Completely eschewing booze in January can be a bit too ambitious, especially since the year’s first month can coax out post-holiday doldrums and the endless winter looms ahead. Instead of going cold turkey, why not go cold-pressed instead? These three healthy-ish potables all start with freshly pressed juice, meaning you’re getting a big dose of vitamins with every sip. We recommend the Breville Juice Fountain Cold Plus, a high-performance juicer whose stainless steel cutting disk and Italian mesh filter reduce heat transfer, keeping juice as fresh as possible. It also has an extra-wide chute that can process most produce whole, cutting down on prep time. Infuse 2020 with vim and vigor.
What’s Up Doc
The dining concept at SaltRock Southwest Kitchen, in Sedona, Ariz.’s Amara resort and spa, rotates cocktails seasonally, moving from fruit-forward ones in the warmer months to rich, decadent, bittersweet sips as the temperature dips. Lead bartender Eduardo “Eddy” Rocha uses a Robot Coupe juicer for this peeper-friendly drink, which starts with pressed carrot-ginger juice that’s shaken with bourbon, Fernet-Branca and lemon juice and garnished with rosemary or thyme. “Nature has made a perfect cocktail in most fruit, so you only need to extract that essence and allow the drink to balance itself,” he says. “For example, a shot of bourbon and a freshly juiced apple is a favorite of mine—so simple yet so complete.”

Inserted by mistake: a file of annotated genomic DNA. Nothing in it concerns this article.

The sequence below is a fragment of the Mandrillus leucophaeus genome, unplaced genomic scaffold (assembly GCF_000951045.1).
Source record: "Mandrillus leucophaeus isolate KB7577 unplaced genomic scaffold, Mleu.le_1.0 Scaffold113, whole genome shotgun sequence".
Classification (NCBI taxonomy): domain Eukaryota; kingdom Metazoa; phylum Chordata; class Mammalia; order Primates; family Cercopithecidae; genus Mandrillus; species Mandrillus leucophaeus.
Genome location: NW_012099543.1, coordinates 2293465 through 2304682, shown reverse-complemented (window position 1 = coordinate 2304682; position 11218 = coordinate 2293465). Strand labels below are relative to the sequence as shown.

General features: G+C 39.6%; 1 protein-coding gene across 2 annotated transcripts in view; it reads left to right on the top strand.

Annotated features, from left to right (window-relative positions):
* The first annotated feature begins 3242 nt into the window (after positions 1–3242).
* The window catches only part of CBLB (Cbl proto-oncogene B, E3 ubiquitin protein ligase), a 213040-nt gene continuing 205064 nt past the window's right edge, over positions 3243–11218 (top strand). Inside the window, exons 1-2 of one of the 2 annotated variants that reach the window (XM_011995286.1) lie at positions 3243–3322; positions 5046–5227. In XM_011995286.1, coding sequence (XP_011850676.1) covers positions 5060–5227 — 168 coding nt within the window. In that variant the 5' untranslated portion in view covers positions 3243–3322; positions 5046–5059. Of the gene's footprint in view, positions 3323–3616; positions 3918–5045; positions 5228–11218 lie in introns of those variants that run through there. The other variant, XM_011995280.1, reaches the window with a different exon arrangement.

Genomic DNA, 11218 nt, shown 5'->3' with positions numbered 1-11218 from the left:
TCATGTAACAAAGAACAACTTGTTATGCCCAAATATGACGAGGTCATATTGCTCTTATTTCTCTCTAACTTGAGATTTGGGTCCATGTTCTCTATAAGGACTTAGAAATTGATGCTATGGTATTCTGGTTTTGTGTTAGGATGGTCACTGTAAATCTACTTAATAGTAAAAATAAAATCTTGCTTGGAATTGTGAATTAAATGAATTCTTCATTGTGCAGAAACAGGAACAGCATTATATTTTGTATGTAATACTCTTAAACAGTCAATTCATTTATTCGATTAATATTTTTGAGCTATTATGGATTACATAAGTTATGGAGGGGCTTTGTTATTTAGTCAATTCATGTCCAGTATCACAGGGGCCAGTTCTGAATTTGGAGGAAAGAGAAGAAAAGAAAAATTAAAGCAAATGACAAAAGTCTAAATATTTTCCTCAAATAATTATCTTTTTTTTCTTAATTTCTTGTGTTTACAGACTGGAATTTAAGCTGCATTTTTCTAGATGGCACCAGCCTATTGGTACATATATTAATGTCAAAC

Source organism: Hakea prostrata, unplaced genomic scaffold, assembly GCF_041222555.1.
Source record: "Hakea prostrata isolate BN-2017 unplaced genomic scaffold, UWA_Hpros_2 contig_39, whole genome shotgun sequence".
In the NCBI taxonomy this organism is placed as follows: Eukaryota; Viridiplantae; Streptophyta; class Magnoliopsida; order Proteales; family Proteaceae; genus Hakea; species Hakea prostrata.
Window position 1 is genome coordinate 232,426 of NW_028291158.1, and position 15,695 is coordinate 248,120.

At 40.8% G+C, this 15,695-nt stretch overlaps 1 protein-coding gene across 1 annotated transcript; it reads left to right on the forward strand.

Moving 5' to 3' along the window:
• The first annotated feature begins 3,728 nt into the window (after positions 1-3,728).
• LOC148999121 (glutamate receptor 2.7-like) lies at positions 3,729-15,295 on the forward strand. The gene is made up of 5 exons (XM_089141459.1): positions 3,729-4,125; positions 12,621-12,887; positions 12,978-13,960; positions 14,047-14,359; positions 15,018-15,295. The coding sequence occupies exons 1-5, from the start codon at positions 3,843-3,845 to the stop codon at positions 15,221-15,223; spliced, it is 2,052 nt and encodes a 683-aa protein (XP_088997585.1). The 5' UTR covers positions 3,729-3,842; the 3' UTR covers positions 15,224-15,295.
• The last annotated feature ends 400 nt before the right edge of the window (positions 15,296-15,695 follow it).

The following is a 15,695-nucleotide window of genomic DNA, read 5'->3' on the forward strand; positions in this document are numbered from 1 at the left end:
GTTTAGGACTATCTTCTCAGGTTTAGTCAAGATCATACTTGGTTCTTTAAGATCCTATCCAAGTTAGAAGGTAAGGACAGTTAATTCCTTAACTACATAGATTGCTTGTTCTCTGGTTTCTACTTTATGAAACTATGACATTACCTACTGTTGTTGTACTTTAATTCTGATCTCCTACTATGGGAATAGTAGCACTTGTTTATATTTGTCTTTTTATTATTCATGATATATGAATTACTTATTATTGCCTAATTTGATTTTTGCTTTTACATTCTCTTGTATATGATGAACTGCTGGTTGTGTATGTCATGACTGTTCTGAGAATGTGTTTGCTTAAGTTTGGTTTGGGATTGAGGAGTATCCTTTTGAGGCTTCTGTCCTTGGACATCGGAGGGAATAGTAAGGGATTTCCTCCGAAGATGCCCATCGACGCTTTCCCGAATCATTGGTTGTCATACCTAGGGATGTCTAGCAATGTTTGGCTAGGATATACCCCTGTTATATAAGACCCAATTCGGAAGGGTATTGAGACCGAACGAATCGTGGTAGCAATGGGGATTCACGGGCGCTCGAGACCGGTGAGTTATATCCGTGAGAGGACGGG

The lemon and cayenne juice cleanse popular when people are looking to counter overindulgence was the inspiration for this juice bar riff, says Troy Smith, the beverage director at California’s Montage Laguna Beach resort and spa. Sean Hogan, a bartender at the resort’s Lobby Lounge, substituted the usual maple syrup for ginger and honey, whose flavors better meld with the fresh flavor of cucumber. He uses a Zumex centrifugal juicer to extract the juice and recommends using it as soon as possible. “Lemon and lime juices are best within about four hours of pressing, and cucumber is viable for about 12 hours.”
This healthy libation by Eric Jacobs, the co-owner of New York City’s J. Bespoke, is inspired by Pete Rose, the controversial Major League baseball player switch hitter who had a successful career with teams including the Cincinnati Reds and Philadelphia Phillies before being convicted for betting on his team and getting banned from the sport for life. Jacobs uses a Champion juicer to extract the juice from the earthy beet, which is mixed with vodka, lemon juice and mint leaves and topped with prosecco. “Using a masticating juicer helps retain the nutritional value of the fruit in the cocktail by cold-pressing the ingredients, leading to a healthier and tastier drink,” he says.